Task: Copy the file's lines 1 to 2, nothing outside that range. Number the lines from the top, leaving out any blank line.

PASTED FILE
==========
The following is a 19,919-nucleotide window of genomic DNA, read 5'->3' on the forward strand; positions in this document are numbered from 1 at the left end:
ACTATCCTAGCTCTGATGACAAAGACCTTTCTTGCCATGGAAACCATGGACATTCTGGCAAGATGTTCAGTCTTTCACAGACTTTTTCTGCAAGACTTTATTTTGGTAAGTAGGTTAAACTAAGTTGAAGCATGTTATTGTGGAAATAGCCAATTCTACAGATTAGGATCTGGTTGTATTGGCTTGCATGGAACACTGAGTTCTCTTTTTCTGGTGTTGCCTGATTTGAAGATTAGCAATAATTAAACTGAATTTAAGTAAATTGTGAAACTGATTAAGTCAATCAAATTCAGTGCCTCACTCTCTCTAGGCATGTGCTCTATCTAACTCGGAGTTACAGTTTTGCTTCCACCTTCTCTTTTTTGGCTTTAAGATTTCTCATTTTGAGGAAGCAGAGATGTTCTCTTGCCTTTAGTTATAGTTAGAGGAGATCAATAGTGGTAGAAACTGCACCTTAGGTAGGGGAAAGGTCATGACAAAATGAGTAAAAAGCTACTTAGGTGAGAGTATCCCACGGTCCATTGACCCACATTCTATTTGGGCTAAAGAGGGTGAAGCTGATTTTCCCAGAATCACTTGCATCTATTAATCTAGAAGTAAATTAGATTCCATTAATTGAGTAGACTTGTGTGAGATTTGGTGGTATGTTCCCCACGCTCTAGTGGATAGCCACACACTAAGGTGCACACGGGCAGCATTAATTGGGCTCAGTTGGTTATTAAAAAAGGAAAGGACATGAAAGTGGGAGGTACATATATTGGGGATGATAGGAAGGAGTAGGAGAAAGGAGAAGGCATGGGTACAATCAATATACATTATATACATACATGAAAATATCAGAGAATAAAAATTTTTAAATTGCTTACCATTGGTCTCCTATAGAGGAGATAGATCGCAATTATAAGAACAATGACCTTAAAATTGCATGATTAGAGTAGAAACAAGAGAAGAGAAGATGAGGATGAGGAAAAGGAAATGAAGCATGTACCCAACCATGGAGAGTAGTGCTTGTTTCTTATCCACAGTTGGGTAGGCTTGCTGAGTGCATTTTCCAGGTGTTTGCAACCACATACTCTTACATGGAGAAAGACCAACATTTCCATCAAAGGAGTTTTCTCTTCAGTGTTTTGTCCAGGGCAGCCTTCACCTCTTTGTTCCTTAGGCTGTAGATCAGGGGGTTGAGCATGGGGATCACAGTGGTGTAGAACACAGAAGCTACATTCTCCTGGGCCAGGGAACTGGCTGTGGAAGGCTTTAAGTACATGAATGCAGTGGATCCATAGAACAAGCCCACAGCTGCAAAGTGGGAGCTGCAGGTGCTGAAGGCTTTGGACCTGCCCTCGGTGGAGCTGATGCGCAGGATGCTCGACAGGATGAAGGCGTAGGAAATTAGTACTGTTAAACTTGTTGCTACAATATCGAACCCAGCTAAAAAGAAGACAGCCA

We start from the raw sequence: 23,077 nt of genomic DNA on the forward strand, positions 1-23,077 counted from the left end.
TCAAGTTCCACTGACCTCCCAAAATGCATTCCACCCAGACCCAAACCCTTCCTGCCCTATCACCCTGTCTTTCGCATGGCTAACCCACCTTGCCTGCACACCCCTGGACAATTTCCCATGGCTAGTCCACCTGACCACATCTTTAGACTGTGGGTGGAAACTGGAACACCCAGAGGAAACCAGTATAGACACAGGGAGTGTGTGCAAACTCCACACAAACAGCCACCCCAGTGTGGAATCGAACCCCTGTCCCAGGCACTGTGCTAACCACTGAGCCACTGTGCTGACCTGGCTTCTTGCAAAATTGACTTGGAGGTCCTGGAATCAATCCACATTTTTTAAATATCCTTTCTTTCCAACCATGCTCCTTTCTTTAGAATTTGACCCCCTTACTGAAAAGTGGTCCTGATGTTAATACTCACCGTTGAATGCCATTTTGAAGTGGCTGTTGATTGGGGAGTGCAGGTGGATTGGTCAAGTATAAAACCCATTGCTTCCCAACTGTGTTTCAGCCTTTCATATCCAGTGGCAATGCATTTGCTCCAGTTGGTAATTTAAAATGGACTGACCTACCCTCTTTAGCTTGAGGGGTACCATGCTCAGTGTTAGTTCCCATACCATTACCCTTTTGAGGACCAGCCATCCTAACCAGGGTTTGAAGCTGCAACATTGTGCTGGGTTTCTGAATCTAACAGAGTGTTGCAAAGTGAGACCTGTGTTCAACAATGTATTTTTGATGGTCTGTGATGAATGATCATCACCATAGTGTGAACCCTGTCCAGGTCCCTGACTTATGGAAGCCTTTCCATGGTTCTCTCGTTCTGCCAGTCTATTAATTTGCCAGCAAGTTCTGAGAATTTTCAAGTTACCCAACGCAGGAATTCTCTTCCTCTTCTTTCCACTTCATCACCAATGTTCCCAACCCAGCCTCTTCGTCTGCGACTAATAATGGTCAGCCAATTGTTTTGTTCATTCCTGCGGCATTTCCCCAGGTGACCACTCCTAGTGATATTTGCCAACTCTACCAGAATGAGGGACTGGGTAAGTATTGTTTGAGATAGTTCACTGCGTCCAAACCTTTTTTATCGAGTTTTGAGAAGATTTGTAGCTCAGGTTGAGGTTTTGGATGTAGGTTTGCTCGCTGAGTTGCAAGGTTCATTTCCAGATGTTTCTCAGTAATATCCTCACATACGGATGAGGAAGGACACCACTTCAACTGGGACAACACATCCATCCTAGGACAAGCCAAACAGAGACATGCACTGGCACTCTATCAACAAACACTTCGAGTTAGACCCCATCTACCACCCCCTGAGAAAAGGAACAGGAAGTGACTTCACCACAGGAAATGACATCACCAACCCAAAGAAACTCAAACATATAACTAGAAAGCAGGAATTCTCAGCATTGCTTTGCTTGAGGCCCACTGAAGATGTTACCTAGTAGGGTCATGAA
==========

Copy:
The following is a 19,919-nucleotide window of genomic DNA, read 5'->3' on the forward strand; positions in this document are numbered from 1 at the left end:
ACTATCCTAGCTCTGATGACAAAGACCTTTCTTGCCATGGAAACCATGGACATTCTGGCAAGATGTTCAGTCTTTCACAGACTTTTTCTGCAAGACTTTATTTTGGTAAGTAGGTTAAACTAAGTTGAAGCATGTTATTGTGGAAATAGCCAATTCTACAGATTAGGATCTGGTTGTATTGGCTTGCATGGAACACTGAGTTCTCTTTTTCTGGTGTTGCCTGATTTGAAGATTAGCAATAATTAAACTGAATTTAAGTAAATTGTGAAACTGATTAAGTCAATCAAATTCAGTGCCTCACTCTCTCTAGGCATGTGCTCTATCTAACTCGGAGTTACAGTTTTGCTTCCACCTTCTCTTTTTTGGCTTTAAGATTTCTCATTTTGAGGAAGCAGAGATGTTCTCTTGCCTTTAGTTATAGTTAGAGGAGATCAATAGTGGTAGAAACTGCACCTTAGGTAGGGGAAAGGTCATGACAAAATGAGTAAAAAGCTACTTAGGTGAGAGTATCCCACGGTCCATTGACCCACATTCTATTTGGGCTAAAGAGGGTGAAGCTGATTTTCCCAGAATCACTTGCATCTATTAATCTAGAAGTAAATTAGATTCCATTAATTGAGTAGACTTGTGTGAGATTTGGTGGTATGTTCCCCACGCTCTAGTGGATAGCCACACACTAAGGTGCACACGGGCAGCATTAATTGGGCTCAGTTGGTTATTAAAAAAGGAAAGGACATGAAAGTGGGAGGTACATATATTGGGGATGATAGGAAGGAGTAGGAGAAAGGAGAAGGCATGGGTACAATCAATATACATTATATACATACATGAAAATATCAGAGAATAAAAATTTTTAAATTGCTTACCATTGGTCTCCTATAGAGGAGATAGATCGCAATTATAAGAACAATGACCTTAAAATTGCATGATTAGAGTAGAAACAAGAGAAGAGAAGATGAGGATGAGGAAAAGGAAATGAAGCATGTACCCAACCATGGAGAGTAGTGCTTGTTTCTTATCCACAGTTGGGTAGGCTTGCTGAGTGCATTTTCCAGGTGTTTGCAACCACATACTCTTACATGGAGAAAGACCAACATTTCCATCAAAGGAGTTTTCTCTTCAGTGTTTTGTCCAGGGCAGCCTTCACCTCTTTGTTCCTTAGGCTGTAGATCAGGGGGTTGAGCATGGGGATCACAGTGGTGTAGAACACAGAAGCTACATTCTCCTGGGCCAGGGAACTGGCTGTGGAAGGCTTTAAGTACATGAATGCAGTGGATCCATAGAACAAGCCCACAGCTGCAAAGTGGGAGCTGCAGGTGCTGAAGGCTTTGGACCTGCCCTCGGTGGAGCTGATGCGCAGGATGCTCGACAGGATGAAGGCGTAGGAAATTAGTACTGTTAAACTTGTTGCTACAATATCGAACCCAGCTAAAAAGAAGACAGCCA